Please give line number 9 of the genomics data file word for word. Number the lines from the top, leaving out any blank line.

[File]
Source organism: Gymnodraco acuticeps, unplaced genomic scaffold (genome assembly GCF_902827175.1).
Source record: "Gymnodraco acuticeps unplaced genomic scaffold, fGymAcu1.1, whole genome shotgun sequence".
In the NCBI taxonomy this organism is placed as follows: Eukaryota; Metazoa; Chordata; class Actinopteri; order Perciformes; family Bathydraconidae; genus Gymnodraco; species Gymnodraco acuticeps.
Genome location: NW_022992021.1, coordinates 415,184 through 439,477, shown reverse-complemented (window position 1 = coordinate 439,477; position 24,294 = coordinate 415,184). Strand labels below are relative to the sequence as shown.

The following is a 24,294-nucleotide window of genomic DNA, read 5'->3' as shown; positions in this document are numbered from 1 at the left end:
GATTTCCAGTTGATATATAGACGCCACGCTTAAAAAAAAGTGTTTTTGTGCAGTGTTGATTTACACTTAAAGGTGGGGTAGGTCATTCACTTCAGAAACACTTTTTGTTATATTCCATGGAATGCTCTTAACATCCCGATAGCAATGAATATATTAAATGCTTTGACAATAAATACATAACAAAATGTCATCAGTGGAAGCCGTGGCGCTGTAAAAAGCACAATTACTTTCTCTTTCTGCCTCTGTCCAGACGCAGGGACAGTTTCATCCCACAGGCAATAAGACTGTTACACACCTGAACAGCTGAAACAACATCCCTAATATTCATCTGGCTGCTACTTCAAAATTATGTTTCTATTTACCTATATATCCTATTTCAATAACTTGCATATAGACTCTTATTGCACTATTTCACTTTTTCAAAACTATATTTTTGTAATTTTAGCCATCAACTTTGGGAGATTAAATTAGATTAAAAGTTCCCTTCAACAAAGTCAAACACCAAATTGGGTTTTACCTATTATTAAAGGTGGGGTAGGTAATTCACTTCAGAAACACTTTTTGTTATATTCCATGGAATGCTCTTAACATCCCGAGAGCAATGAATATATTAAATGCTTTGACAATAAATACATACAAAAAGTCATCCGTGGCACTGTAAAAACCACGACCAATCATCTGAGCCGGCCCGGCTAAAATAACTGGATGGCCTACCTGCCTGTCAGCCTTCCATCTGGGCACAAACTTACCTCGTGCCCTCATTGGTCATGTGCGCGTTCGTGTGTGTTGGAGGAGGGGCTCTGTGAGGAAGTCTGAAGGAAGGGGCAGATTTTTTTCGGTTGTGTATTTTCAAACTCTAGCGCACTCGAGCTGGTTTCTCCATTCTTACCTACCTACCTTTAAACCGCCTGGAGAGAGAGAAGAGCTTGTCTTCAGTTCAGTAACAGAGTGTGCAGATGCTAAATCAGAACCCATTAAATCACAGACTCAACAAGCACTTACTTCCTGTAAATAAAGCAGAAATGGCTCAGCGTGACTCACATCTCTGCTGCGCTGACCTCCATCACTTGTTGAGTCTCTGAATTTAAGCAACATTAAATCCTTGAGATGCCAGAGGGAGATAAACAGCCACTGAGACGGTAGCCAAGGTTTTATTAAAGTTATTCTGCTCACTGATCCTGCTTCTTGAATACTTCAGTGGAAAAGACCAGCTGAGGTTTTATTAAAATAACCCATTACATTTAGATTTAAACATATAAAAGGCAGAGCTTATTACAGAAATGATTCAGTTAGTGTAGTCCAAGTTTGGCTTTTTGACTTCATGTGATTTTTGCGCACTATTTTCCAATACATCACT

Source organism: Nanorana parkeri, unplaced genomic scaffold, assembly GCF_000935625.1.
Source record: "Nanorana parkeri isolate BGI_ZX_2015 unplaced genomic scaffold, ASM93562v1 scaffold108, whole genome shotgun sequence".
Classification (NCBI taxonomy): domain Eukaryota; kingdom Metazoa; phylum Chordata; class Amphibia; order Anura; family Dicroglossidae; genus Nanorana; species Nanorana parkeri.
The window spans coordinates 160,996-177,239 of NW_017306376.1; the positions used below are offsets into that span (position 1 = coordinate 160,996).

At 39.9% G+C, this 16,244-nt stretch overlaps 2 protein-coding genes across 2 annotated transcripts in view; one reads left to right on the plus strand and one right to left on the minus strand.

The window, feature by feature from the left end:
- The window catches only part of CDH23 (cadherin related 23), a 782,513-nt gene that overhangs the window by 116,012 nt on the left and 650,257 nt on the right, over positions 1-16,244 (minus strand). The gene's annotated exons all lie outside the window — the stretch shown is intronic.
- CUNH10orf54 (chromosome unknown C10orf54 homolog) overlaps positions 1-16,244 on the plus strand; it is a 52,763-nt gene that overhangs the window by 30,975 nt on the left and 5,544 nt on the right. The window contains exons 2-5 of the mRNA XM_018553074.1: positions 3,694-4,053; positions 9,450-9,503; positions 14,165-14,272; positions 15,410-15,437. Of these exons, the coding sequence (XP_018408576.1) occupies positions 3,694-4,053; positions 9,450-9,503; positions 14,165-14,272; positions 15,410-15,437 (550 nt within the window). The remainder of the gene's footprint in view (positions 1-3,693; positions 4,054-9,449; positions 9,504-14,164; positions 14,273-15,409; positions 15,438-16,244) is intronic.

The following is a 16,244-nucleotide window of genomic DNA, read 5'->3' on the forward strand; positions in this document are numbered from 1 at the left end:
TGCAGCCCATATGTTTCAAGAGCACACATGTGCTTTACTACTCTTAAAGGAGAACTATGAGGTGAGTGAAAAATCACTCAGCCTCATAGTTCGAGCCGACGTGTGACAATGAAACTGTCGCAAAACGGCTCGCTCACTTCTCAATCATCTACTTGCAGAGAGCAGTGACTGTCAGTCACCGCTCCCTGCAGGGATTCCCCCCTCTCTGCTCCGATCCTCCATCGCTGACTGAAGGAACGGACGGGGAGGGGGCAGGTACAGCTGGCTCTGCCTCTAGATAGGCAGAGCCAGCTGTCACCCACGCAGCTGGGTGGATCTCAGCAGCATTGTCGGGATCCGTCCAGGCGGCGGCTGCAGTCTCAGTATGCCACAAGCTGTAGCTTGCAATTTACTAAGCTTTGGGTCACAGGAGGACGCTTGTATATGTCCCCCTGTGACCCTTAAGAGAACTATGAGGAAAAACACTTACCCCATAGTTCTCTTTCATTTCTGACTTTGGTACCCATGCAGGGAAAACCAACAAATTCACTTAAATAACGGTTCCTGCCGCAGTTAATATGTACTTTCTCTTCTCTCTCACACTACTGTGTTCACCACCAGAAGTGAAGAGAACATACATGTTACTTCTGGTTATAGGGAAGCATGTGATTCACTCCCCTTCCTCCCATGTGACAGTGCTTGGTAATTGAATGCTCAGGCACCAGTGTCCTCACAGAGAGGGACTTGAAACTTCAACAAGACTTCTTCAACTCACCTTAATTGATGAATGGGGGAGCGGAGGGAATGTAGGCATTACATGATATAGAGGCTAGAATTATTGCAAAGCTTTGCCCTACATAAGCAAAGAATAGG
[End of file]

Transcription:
Classification (NCBI taxonomy): domain Eukaryota; kingdom Metazoa; phylum Chordata; class Amphibia; order Anura; family Dicroglossidae; genus Nanorana; species Nanorana parkeri.